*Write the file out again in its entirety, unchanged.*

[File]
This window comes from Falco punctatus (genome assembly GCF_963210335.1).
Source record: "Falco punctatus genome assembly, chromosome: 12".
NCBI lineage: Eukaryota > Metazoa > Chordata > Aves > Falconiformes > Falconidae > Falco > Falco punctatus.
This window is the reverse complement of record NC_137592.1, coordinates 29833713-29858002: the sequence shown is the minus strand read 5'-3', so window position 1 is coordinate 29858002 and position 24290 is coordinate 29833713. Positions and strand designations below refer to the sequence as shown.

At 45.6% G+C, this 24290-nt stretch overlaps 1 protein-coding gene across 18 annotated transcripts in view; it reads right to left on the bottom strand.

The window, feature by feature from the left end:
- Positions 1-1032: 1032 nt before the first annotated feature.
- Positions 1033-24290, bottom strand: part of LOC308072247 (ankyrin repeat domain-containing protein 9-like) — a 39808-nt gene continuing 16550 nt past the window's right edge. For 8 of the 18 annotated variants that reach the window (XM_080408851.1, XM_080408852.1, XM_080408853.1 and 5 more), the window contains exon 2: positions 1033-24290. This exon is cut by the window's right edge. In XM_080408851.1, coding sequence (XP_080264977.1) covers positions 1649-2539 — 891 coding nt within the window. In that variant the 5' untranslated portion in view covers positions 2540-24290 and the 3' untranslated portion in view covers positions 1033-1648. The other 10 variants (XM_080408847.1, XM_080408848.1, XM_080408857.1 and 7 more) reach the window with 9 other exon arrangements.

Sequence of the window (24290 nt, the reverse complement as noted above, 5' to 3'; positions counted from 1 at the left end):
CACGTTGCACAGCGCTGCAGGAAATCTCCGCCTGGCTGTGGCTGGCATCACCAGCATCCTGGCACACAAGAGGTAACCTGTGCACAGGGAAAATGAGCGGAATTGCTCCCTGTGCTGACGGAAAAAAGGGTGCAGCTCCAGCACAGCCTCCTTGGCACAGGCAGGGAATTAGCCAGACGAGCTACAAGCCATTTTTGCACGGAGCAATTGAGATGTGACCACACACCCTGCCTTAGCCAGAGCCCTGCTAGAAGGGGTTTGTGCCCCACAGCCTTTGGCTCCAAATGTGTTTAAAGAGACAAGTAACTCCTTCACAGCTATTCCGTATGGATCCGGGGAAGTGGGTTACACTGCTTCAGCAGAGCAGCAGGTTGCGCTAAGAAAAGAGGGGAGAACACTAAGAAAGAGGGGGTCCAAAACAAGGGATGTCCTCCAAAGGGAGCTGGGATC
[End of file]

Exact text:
This window comes from Falco punctatus (genome assembly GCF_963210335.1).
Source record: "Falco punctatus genome assembly, chromosome: 12".
NCBI lineage: Eukaryota > Metazoa > Chordata > Aves > Falconiformes > Falconidae > Falco > Falco punctatus.
This window is the reverse complement of record NC_137592.1, coordinates 29833713-29858002: the sequence shown is the minus strand read 5'-3', so window position 1 is coordinate 29858002 and position 24290 is coordinate 29833713. Positions and strand designations below refer to the sequence as shown.

At 45.6% G+C, this 24290-nt stretch overlaps 1 protein-coding gene across 18 annotated transcripts in view; it reads right to left on the bottom strand.

The window, feature by feature from the left end:
- Positions 1-1032: 1032 nt before the first annotated feature.
- Positions 1033-24290, bottom strand: part of LOC308072247 (ankyrin repeat domain-containing protein 9-like) — a 39808-nt gene continuing 16550 nt past the window's right edge. For 8 of the 18 annotated variants that reach the window (XM_080408851.1, XM_080408852.1, XM_080408853.1 and 5 more), the window contains exon 2: positions 1033-24290. This exon is cut by the window's right edge. In XM_080408851.1, coding sequence (XP_080264977.1) covers positions 1649-2539 — 891 coding nt within the window. In that variant the 5' untranslated portion in view covers positions 2540-24290 and the 3' untranslated portion in view covers positions 1033-1648. The other 10 variants (XM_080408847.1, XM_080408848.1, XM_080408857.1 and 7 more) reach the window with 9 other exon arrangements.

Sequence of the window (24290 nt, the reverse complement as noted above, 5' to 3'; positions counted from 1 at the left end):
CACGTTGCACAGCGCTGCAGGAAATCTCCGCCTGGCTGTGGCTGGCATCACCAGCATCCTGGCACACAAGAGGTAACCTGTGCACAGGGAAAATGAGCGGAATTGCTCCCTGTGCTGACGGAAAAAAGGGTGCAGCTCCAGCACAGCCTCCTTGGCACAGGCAGGGAATTAGCCAGACGAGCTACAAGCCATTTTTGCACGGAGCAATTGAGATGTGACCACACACCCTGCCTTAGCCAGAGCCCTGCTAGAAGGGGTTTGTGCCCCACAGCCTTTGGCTCCAAATGTGTTTAAAGAGACAAGTAACTCCTTCACAGCTATTCCGTATGGATCCGGGGAAGTGGGTTACACTGCTTCAGCAGAGCAGCAGGTTGCGCTAAGAAAAGAGGGGAGAACACTAAGAAAGAGGGGGTCCAAAACAAGGGATGTCCTCCAAAGGGAGCTGGGATC